First of all, bizarre laws in individual states ensured that slavery existed for decades after the end of the civil war. Violence against black people escalated in the 1870s. The 1873 Colfax Massacre, which saw the death of over 100 African-Americans, was one of a series of attacks by white militia.
States started to implement methods to prevent black people from voting. The infamous Mississippi Plan involved violence and intimidation to stop black voter registration and voting. Another technique of disenfranchising racial minorities was to administer literacy tests for voting. Legislation such as grandfather clauses ensured that illiterate whites didn’t suffer.
Jim Crow & Civil Rights
Well over half a century after the abolition of slavery and African-Americans were still second-class citizens in practically every facet of life. The Roaring Twenties saw a vast increase in living standards in many parts of the U.S. – just not for black people. An estimated two million African-Americans left the South after World War I to look for jobs in the ‘friendlier’ North.
They soon learned that it was a myth. Certain Northern towns did not permit blacks after sunset. Oregon legally did not allow African-Americans into the state until 1926! In the South, segregation was in full swing. Black schools didn’t receive adequate funding, and African-Americans found it hard to get jobs, and almost impossible to get well-paying ones.
The period after the Second World War was another one of immense growth. Americans embraced suburban life, and a considerable number of whites achieved their dream of owning a home. As any economist will tell you, the biggest obstacle to wealth creation is lack of property ownership. Even those that could afford a property lost out due to the legality of housing discrimination (until 1968). In 2017, the gap between whites and blacks in terms of homeownership was over 30%.
After further violence, the Civil Rights Era finally delivered the end of legal segregation. The Voting Rights Act of 1965 forbade racial discrimination in voting. It also placed restrictions on some Southern states if they tried to change these laws. Astonishingly, a Supreme Court Ruling in 2013 overturned this aspect of the 1965 code!
African-Americans & Marijuana – The Story so Far
The purpose of the preamble was to demonstrate the history that has led to the existing disparity in wealth between whites and blacks in the United States. Sadly, things have not changed in the last 60 years or so. In 1962, the average wealth of white households was seven times larger than their black counterparts. In 2019, the ratio was almost the same: $933,700 for whites, $138,200 for blacks.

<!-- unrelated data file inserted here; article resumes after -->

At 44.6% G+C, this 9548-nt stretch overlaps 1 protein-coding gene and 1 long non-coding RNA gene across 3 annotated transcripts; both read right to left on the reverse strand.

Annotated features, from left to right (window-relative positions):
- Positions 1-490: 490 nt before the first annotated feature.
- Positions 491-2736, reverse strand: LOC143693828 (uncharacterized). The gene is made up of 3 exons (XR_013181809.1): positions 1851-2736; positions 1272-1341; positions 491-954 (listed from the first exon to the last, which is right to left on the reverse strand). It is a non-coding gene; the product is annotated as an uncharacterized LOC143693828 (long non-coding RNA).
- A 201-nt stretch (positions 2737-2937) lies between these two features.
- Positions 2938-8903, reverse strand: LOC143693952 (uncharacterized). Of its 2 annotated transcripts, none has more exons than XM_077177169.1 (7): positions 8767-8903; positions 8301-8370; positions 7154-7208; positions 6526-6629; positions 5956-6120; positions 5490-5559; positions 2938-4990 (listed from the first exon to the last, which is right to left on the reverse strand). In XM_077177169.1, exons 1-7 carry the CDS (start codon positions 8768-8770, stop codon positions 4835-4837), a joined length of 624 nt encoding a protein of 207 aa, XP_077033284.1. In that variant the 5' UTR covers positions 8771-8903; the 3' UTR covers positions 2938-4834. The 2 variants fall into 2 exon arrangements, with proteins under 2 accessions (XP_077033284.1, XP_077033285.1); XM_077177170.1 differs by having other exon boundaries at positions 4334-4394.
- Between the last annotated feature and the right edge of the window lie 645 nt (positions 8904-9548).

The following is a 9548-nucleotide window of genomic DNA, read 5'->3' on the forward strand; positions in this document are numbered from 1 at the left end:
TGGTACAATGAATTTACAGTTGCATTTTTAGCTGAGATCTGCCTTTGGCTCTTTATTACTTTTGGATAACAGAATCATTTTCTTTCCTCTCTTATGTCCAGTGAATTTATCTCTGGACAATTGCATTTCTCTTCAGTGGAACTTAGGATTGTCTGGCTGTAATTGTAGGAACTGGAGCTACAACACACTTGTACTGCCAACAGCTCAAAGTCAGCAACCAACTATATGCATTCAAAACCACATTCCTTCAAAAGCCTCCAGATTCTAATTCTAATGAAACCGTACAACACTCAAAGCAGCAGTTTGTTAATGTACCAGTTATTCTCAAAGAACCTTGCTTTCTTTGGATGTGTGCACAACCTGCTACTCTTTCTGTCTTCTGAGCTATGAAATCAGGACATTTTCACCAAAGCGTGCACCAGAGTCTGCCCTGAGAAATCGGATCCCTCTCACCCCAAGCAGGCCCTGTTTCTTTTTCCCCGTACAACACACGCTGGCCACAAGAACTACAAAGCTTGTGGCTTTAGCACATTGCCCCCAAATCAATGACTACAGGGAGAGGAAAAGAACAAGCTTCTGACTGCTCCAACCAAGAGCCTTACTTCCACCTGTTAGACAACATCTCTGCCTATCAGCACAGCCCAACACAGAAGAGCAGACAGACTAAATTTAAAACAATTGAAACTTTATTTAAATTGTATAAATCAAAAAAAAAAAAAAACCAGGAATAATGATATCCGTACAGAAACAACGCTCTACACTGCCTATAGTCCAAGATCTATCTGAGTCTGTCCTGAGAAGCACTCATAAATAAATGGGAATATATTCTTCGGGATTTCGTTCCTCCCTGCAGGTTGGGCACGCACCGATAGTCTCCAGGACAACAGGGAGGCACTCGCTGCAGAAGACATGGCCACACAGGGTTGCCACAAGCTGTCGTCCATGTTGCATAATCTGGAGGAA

The hope is that the cannabis industry could help African-Americans to begin to bridge that gap finally. The history of weed so far doesn’t bode well, however. In 1930, Harry Anslinger became America’s first Federal Bureau of Narcotics Commissioner. He used good old-fashioned racism to hammer home his point. Anslinger linked the herb with jazz, and claimed that marijuana was “a drug black men used to seduce white women” and “promotes interracial mixing, interracial relationships.”
The Marihuana Tax Act of 1937 effectively prohibited cannabis throughout the United States. Over 80 years later, and this federal ban remains in place. While the Supreme Court overturned the 1937 legislation, the 1970 Controlled Substances Act took its place. In that time, it is fair to say that the unfair treatment of African-Americans extends to weed use.
Research from the American Civil Liberties Union is damning. In 2013, it concluded that a black American is 3.73 times more likely to be arrested than a white for cannabis possession. In case you were wondering, whites now use cannabis at a slightly higher rate!
Arrests in the Legalization Era
In states such as Washington and Colorado, where recreational use is legal, the expected fall in arrests has occurred. A report published in Substance Use and Misuse looked at arrest rates in Washington before and after legalization. Beforehand, 2.5 times more African-Americans were arrested than whites. After legalization, the rate doubled to 5 times. At least the overall arrest rate was practically non-existent in the state of Washington in 2019.
Can African-Americans Profit from the New Marijuana Industry?
Pro-cannabis campaigners such as Cory Booker are making social justice a central theme of their fight for federal weed legalization. Black communities have suffered disproportionately during the War of Drugs but have yet to see much in the way of a benefit. When you include multiracial African-Americans, about 14% of the population is comprised of black people. However, only around 4% of cannabis business owners are black.